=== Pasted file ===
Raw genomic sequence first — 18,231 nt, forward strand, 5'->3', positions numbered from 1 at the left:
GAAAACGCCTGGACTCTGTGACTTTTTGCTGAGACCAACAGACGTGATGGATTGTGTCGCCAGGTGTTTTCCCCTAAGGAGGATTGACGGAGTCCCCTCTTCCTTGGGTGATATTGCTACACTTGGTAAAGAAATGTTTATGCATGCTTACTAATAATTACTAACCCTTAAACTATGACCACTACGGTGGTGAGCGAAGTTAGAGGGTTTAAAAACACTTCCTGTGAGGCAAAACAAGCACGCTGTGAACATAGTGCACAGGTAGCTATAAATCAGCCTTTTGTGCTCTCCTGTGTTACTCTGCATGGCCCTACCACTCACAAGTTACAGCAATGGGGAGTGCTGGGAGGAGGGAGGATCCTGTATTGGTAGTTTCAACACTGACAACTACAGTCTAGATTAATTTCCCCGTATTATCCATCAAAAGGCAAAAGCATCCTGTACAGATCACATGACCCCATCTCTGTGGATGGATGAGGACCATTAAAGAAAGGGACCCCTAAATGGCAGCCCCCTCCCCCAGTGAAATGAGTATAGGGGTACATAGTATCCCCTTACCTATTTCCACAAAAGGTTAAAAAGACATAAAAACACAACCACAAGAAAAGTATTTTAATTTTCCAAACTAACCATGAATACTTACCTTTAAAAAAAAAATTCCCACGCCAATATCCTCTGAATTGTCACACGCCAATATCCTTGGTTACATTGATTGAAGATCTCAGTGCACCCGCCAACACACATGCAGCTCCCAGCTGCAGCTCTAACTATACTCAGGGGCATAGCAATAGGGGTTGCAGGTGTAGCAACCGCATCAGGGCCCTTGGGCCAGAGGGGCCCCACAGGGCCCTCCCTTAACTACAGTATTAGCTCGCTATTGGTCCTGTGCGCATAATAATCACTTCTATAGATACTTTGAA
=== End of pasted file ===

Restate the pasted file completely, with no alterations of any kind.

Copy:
Raw genomic sequence first — 18,231 nt, forward strand, 5'->3', positions numbered from 1 at the left:
GAAAACGCCTGGACTCTGTGACTTTTTGCTGAGACCAACAGACGTGATGGATTGTGTCGCCAGGTGTTTTCCCCTAAGGAGGATTGACGGAGTCCCCTCTTCCTTGGGTGATATTGCTACACTTGGTAAAGAAATGTTTATGCATGCTTACTAATAATTACTAACCCTTAAACTATGACCACTACGGTGGTGAGCGAAGTTAGAGGGTTTAAAAACACTTCCTGTGAGGCAAAACAAGCACGCTGTGAACATAGTGCACAGGTAGCTATAAATCAGCCTTTTGTGCTCTCCTGTGTTACTCTGCATGGCCCTACCACTCACAAGTTACAGCAATGGGGAGTGCTGGGAGGAGGGAGGATCCTGTATTGGTAGTTTCAACACTGACAACTACAGTCTAGATTAATTTCCCCGTATTATCCATCAAAAGGCAAAAGCATCCTGTACAGATCACATGACCCCATCTCTGTGGATGGATGAGGACCATTAAAGAAAGGGACCCCTAAATGGCAGCCCCCTCCCCCAGTGAAATGAGTATAGGGGTACATAGTATCCCCTTACCTATTTCCACAAAAGGTTAAAAAGACATAAAAACACAACCACAAGAAAAGTATTTTAATTTTCCAAACTAACCATGAATACTTACCTTTAAAAAAAAAATTCCCACGCCAATATCCTCTGAATTGTCACACGCCAATATCCTTGGTTACATTGATTGAAGATCTCAGTGCACCCGCCAACACACATGCAGCTCCCAGCTGCAGCTCTAACTATACTCAGGGGCATAGCAATAGGGGTTGCAGGTGTAGCAACCGCATCAGGGCCCTTGGGCCAGAGGGGCCCCACAGGGCCCTCCCTTAACTACAGTATTAGCTCGCTATTGGTCCTGTGCGCATAATAATCACTTCTATAGATACTTTGAA